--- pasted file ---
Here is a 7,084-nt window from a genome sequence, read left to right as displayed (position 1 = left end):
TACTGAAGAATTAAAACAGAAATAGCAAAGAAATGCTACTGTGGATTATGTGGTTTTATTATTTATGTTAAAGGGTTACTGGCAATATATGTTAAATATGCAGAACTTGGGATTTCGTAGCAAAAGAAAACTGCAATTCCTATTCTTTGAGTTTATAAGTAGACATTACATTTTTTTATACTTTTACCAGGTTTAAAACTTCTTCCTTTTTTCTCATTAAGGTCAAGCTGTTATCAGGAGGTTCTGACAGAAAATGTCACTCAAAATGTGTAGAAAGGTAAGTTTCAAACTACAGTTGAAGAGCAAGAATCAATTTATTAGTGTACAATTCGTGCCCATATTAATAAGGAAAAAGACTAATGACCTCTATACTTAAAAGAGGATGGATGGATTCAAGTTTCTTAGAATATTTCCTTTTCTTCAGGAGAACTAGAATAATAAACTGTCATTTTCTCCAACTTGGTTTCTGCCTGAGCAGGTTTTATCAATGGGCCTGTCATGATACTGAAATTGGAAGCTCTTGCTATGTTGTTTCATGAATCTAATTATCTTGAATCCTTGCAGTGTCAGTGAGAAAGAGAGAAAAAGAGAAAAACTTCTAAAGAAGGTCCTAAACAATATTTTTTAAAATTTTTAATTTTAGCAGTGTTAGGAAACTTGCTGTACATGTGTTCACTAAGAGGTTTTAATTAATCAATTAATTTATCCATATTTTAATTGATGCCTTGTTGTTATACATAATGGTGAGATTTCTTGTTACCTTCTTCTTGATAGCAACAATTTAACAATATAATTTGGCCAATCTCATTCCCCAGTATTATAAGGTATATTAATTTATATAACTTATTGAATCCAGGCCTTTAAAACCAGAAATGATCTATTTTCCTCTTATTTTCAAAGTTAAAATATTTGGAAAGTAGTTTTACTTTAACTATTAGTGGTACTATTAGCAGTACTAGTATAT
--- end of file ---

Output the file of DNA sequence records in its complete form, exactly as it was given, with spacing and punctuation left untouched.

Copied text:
Here is a 7,084-nt window from a genome sequence, read left to right as displayed (position 1 = left end):
TACTGAAGAATTAAAACAGAAATAGCAAAGAAATGCTACTGTGGATTATGTGGTTTTATTATTTATGTTAAAGGGTTACTGGCAATATATGTTAAATATGCAGAACTTGGGATTTCGTAGCAAAAGAAAACTGCAATTCCTATTCTTTGAGTTTATAAGTAGACATTACATTTTTTTATACTTTTACCAGGTTTAAAACTTCTTCCTTTTTTCTCATTAAGGTCAAGCTGTTATCAGGAGGTTCTGACAGAAAATGTCACTCAAAATGTGTAGAAAGGTAAGTTTCAAACTACAGTTGAAGAGCAAGAATCAATTTATTAGTGTACAATTCGTGCCCATATTAATAAGGAAAAAGACTAATGACCTCTATACTTAAAAGAGGATGGATGGATTCAAGTTTCTTAGAATATTTCCTTTTCTTCAGGAGAACTAGAATAATAAACTGTCATTTTCTCCAACTTGGTTTCTGCCTGAGCAGGTTTTATCAATGGGCCTGTCATGATACTGAAATTGGAAGCTCTTGCTATGTTGTTTCATGAATCTAATTATCTTGAATCCTTGCAGTGTCAGTGAGAAAGAGAGAAAAAGAGAAAAACTTCTAAAGAAGGTCCTAAACAATATTTTTTAAAATTTTTAATTTTAGCAGTGTTAGGAAACTTGCTGTACATGTGTTCACTAAGAGGTTTTAATTAATCAATTAATTTATCCATATTTTAATTGATGCCTTGTTGTTATACATAATGGTGAGATTTCTTGTTACCTTCTTCTTGATAGCAACAATTTAACAATATAATTTGGCCAATCTCATTCCCCAGTATTATAAGGTATATTAATTTATATAACTTATTGAATCCAGGCCTTTAAAACCAGAAATGATCTATTTTCCTCTTATTTTCAAAGTTAAAATATTTGGAAAGTAGTTTTACTTTAACTATTAGTGGTACTATTAGCAGTACTAGTATAT